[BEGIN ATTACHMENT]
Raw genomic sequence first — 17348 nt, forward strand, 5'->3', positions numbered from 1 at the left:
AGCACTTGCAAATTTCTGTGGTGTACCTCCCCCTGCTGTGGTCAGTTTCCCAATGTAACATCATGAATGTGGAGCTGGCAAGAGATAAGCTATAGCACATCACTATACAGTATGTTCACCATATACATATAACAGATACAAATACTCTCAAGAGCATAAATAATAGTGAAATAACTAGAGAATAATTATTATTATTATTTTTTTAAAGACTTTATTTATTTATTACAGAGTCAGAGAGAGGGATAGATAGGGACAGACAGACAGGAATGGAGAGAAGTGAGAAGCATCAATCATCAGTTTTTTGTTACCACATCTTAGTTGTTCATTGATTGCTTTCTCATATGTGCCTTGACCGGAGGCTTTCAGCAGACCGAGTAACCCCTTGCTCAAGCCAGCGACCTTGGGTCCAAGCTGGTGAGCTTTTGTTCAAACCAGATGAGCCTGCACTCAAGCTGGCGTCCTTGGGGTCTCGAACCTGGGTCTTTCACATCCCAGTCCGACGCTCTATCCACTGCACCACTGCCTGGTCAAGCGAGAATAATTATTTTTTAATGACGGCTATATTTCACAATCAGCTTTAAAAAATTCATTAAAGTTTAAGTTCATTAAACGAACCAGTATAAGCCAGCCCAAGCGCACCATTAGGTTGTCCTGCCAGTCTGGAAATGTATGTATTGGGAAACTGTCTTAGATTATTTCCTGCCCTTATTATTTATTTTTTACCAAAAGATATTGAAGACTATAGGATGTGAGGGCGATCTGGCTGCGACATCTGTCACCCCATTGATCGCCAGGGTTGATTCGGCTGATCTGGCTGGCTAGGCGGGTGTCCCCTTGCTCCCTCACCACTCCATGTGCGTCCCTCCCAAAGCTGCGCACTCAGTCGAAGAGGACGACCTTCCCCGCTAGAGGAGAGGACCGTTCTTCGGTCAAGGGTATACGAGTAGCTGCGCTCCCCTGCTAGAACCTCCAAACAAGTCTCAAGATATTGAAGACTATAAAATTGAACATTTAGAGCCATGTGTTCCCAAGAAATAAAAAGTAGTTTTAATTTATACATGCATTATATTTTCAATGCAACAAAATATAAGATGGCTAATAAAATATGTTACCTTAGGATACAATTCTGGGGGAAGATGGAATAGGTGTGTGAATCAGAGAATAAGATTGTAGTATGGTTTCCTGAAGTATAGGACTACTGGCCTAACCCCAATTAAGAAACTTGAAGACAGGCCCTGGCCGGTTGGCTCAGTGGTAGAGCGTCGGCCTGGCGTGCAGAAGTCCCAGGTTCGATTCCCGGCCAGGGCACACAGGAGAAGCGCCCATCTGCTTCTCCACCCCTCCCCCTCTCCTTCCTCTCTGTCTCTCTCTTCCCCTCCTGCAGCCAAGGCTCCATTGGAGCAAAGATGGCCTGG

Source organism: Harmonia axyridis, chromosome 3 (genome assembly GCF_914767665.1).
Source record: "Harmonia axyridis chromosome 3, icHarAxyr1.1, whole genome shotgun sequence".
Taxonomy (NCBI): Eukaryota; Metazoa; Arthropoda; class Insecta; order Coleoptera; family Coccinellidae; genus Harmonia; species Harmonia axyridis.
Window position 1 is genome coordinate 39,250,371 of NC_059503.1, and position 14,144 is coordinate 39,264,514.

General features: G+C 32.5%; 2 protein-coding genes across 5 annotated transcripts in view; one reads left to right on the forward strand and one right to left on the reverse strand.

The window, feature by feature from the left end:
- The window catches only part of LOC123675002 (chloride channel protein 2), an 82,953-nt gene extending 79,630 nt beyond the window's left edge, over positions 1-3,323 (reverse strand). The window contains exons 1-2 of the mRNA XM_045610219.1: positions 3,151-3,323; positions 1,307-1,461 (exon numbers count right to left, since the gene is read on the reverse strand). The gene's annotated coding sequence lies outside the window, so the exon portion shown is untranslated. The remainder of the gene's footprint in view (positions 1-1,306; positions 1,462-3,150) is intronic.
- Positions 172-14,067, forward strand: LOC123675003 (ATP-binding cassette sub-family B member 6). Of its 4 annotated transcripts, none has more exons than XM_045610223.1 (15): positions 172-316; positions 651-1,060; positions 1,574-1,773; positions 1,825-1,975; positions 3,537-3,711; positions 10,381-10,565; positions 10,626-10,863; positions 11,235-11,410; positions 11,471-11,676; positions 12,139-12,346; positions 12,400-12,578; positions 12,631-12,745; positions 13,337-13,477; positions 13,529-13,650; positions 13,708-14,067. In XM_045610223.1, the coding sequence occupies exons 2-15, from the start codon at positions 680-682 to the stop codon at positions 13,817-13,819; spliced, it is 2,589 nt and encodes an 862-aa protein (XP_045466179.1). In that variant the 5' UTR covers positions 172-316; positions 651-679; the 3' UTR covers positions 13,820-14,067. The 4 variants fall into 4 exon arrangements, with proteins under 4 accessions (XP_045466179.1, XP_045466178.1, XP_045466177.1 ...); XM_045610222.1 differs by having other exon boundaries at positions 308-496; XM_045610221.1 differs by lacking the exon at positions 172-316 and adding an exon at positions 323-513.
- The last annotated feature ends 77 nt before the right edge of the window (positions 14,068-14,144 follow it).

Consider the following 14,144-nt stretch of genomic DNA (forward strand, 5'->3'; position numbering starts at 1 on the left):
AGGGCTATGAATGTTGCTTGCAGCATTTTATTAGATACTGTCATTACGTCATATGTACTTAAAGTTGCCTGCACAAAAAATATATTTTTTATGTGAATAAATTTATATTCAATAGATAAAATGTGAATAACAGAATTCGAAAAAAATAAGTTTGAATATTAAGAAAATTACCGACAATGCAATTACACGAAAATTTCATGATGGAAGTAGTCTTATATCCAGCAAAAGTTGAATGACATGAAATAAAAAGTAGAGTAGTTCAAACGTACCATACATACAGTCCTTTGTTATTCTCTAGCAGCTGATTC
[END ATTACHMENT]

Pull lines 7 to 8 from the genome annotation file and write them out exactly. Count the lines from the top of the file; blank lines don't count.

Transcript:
General features: G+C 32.5%; 2 protein-coding genes across 5 annotated transcripts in view; one reads left to right on the forward strand and one right to left on the reverse strand.

The window, feature by feature from the left end: